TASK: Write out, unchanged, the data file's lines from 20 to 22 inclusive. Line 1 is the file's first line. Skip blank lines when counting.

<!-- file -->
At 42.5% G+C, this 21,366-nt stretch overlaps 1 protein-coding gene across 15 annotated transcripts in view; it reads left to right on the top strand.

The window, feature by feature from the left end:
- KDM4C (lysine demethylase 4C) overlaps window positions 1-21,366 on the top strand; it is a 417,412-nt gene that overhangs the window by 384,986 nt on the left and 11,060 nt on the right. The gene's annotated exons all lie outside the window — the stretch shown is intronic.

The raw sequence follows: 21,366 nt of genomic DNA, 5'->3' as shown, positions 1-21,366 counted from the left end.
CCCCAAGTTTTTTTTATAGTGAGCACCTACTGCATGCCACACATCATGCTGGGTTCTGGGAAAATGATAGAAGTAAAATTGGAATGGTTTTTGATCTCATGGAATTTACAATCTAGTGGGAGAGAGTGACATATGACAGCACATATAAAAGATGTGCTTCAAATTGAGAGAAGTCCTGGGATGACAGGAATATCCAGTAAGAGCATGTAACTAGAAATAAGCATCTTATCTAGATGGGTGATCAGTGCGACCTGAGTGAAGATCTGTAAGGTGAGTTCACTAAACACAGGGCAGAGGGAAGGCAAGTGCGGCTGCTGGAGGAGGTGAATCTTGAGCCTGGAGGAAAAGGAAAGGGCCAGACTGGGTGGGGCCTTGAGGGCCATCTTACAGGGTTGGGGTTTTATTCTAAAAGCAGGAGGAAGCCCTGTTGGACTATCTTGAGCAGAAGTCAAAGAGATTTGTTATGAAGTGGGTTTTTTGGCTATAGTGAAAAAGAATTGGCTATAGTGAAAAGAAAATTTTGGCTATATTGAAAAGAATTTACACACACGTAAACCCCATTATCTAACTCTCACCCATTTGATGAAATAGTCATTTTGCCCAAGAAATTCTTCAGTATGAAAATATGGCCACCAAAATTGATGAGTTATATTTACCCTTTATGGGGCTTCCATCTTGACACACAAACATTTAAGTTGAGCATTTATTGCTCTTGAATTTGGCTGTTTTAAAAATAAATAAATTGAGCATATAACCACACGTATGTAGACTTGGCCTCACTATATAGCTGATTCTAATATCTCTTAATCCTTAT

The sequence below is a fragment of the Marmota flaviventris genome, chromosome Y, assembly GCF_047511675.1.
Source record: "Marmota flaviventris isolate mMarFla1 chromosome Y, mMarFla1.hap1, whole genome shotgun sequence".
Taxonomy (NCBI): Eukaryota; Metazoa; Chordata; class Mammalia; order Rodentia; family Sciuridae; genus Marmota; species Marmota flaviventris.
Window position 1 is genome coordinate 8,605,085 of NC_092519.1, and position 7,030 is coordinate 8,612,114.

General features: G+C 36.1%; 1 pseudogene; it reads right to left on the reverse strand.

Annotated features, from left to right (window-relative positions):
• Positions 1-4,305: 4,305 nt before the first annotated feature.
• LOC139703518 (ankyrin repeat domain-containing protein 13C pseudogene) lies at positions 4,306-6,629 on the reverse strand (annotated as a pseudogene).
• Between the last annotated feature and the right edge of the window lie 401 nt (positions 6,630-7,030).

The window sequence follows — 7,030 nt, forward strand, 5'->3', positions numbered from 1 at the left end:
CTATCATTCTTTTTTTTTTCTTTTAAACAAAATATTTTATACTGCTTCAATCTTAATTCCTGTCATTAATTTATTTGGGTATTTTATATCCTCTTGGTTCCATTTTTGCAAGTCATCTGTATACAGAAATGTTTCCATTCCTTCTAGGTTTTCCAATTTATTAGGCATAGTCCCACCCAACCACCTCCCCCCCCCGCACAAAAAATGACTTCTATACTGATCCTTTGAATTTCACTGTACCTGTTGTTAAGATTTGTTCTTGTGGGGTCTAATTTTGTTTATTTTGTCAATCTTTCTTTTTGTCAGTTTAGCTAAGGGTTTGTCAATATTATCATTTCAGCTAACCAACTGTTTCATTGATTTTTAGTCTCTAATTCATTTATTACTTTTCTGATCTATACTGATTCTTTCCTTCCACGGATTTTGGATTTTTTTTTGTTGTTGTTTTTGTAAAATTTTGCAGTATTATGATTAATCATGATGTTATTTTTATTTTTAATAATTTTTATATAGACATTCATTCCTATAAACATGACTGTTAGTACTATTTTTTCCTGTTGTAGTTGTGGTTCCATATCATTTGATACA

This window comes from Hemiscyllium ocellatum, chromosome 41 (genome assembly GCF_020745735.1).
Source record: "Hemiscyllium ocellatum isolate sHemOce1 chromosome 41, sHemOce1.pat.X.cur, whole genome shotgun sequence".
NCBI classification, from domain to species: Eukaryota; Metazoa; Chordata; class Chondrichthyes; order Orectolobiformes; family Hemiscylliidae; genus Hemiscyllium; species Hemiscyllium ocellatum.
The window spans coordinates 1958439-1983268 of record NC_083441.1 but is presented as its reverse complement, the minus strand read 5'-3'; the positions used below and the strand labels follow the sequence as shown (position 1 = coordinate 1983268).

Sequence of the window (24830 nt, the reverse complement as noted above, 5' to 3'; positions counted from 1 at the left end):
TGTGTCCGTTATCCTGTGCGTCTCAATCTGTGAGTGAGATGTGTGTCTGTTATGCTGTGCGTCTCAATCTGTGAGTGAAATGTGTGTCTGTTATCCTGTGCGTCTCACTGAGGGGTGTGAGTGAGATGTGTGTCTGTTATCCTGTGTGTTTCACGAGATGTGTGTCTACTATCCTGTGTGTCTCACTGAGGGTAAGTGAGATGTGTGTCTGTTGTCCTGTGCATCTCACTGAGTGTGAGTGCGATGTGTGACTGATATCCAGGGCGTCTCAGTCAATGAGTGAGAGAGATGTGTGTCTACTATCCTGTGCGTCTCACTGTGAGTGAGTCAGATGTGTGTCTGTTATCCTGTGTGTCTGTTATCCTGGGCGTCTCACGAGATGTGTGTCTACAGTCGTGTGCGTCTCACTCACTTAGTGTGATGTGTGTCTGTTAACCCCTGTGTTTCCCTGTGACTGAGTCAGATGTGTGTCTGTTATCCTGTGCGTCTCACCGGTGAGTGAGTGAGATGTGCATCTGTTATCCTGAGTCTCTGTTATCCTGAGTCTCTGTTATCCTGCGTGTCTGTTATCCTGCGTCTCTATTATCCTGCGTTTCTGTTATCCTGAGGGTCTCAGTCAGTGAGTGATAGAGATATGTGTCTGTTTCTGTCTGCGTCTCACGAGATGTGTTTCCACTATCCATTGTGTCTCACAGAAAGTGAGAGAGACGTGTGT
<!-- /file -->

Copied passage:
The window spans coordinates 1958439-1983268 of record NC_083441.1 but is presented as its reverse complement, the minus strand read 5'-3'; the positions used below and the strand labels follow the sequence as shown (position 1 = coordinate 1983268).

Sequence of the window (24830 nt, the reverse complement as noted above, 5' to 3'; positions counted from 1 at the left end):
TGTGTCCGTTATCCTGTGCGTCTCAATCTGTGAGTGAGATGTGTGTCTGTTATGCTGTGCGTCTCAATCTGTGAGTGAAATGTGTGTCTGTTATCCTGTGCGTCTCACTGAGGGGTGTGAGTGAGATGTGTGTCTGTTATCCTGTGTGTTTCACGAGATGTGTGTCTACTATCCTGTGTGTCTCACTGAGGGTAAGTGAGATGTGTGTCTGTTGTCCTGTGCATCTCACTGAGTGTGAGTGCGATGTGTGACTGATATCCAGGGCGTCTCAGTCAATGAGTGAGAGAGATGTGTGTCTACTATCCTGTGCGTCTCACTGTGAGTGAGTCAGATGTGTGTCTGTTATCCTGTGTGTCTGTTATCCTGGGCGTCTCACGAGATGTGTGTCTACAGTCGTGTGCGTCTCACTCACTTAGTGTGATGTGTGTCTGTTAACCCCTGTGTTTCCCTGTGACTGAGTCAGATGTGTGTCTGTTATCCTGTGCGTCTCACCGGTGAGTGAGTGAGATGTGCATCTGTTATCCTGAGTCTCTGTTATCCTGAGTCTCTGTTATCCTGCGTGTCTGTTATCCTGCGTCTCTATTATCCTGCGTTTCTGTTATCCTGAGGGTCTCAGTCAGTGAGTGATAGAGATATGTGTCTGTTTCTGTCTGCGTCTCACGAGATGTGTTTCCACTATCCATTGTGTCTCACAGAAAGTGAGAGAGACGTGTGT